What Is Education?

By Beckett, Lucy | Contemporary Review, January 1993 | Go to article overview

What Is Education?


Beckett, Lucy, Contemporary Review


COLERIDGE in 1797 showed his garden at Nether Stowey to an atheist friend who believed children should be brought up as agnostics in the interests of freedom. 'This is my botanical garden', said Coleridge. 'How so?', said the friend, 'It's covered with weeds.' 'Oh', said Coleridge, 'that's because it has not yet come to the age of discretion and choice. The weeds, you see, have taken the liberty to grow, and I thought it unfair in me to prejudice the soil towards roses and strawberries'.

In traditional thought education is the teaching and encouragement of children to know God, to love Him, to praise Him, to fear Him, to want to serve Him. Education is the introduction of children to full human life. Education is the welcoming of children into their inheritance, which is the civilisation of Christendom, a human world of meanings, beliefs, traditions of thought, of art and of skill, a world which is historical as well as natural, made by man as well as created by God. The human world of man's making has always been in some respects in harmony with God's creation, in other respects in jarring discord against it. Education is a personal transaction between human beings in the course of which children begin to hear the difference for themselves, and begin consciously to try to live and work, in themselves and with others, in and for more harmony and less discord.

These are not separable enterprises but a single undertaking. The fact that education is no longer so perceived is its chief enemy, and is responsible for the many threats endangering its continuing adequacy to give the young what they need to become what they have it in them to be, what God created them for. These threats must be identified and countered so that the young will not be deprived of what is theirs to receive and theirs to choose.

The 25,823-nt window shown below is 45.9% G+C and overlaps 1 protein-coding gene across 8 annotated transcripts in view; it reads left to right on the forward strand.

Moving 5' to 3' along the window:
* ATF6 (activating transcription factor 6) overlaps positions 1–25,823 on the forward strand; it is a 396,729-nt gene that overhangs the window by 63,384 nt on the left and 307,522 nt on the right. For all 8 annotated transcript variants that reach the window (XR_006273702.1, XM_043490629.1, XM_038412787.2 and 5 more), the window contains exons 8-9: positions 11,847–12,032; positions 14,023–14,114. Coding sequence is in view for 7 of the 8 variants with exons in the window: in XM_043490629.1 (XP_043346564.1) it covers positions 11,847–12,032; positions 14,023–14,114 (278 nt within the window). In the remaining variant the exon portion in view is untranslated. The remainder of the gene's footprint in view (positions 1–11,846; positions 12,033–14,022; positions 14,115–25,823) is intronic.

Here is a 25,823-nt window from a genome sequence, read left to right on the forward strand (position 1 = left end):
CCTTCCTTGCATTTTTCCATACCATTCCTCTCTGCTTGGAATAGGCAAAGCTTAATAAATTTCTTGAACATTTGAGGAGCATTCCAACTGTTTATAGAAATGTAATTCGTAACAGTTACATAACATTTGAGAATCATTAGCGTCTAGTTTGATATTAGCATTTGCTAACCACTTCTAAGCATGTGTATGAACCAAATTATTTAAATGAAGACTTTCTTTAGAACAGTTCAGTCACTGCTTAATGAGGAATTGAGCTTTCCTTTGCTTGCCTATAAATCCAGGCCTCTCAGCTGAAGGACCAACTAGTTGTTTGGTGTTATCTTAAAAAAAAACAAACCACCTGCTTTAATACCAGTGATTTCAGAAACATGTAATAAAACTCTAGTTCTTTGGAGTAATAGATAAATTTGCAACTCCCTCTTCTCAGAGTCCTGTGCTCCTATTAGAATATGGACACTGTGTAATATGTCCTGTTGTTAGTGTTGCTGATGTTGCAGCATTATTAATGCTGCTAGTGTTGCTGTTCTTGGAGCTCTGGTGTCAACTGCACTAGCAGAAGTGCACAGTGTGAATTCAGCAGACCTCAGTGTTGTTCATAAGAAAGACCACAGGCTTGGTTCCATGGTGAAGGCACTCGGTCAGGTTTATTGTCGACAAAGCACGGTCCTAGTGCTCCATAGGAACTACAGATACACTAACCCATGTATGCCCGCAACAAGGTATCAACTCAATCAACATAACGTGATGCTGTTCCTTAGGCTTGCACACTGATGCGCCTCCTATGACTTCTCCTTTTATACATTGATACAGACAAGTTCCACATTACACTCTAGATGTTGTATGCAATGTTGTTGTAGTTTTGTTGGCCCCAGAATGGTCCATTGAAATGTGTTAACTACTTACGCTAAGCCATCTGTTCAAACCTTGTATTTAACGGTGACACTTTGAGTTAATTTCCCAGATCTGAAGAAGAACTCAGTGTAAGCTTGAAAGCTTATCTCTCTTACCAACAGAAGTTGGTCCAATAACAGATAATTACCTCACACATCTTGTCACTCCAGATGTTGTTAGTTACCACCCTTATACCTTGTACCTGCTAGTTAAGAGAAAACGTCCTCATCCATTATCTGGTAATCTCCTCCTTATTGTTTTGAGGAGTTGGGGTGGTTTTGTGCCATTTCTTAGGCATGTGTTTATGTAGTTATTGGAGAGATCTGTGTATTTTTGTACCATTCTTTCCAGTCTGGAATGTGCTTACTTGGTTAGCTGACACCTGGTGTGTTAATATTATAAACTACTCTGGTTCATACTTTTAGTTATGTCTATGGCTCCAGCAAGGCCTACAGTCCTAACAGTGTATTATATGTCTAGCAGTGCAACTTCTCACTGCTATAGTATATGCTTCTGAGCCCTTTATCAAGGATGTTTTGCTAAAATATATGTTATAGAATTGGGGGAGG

The fragmentation of the whole that education truly is has taken place gradually, since the seventeenth century but recently with increasing speed, and has taken place because of the secularisation of our civilisation. The 'liberation' of reason from faith, identified by St. Bernard as a grave danger as long ago as the twelfth century, and the compassionless (because faith-less) over-valuing of classical 'freedom' of thought as the Renaissance moved into the Enlightenment, produced over centuries the familiar pattern of branches of learning in which the young have had their minds and imaginations trained. Some developed from 'subjects' much older than the Renaissance, subjects taught and learned in mediaeval Christendom within the validating context of faith: theology, mathematics, philosophy, law, medicine, music, grammar and rhetoric or the study and practice of writing. Others were added as the disciplines of study through which man understood himself and his world diversified, discovering for him different ways of investigating and ordering his experience, and different kinds of power: history, geography, the physical sciences, politics and economics. Later were added the study of vernacular languages and their literatures, including English literature, alongside the classical languages and literatures. These were the means by which those at school and university were initiated into the intellectual and imaginative world of European civilization; these were the means by which different kinds of truth were pursued and applied. In this long secondary development of 'new' disciplines, the relation of faith not only to reason but to shifting perceptions of truth altered in the minds of succeeding generations, as intellectuals led the flight of western Europe from belief in God. The study of history, for example, at least since Gibbon, has quite properly regarded Christian faith, or its profession, as one among other motives which have inspired human action or inaction for both good and ill. The study of physics since Kepler and Galileo, the study of biology since Darwin, have, equally properly, established truths which, because of a fragmentation to which they have contributed apparent justification, have seemed in profound (and victorious) conflict with Christian faith. …

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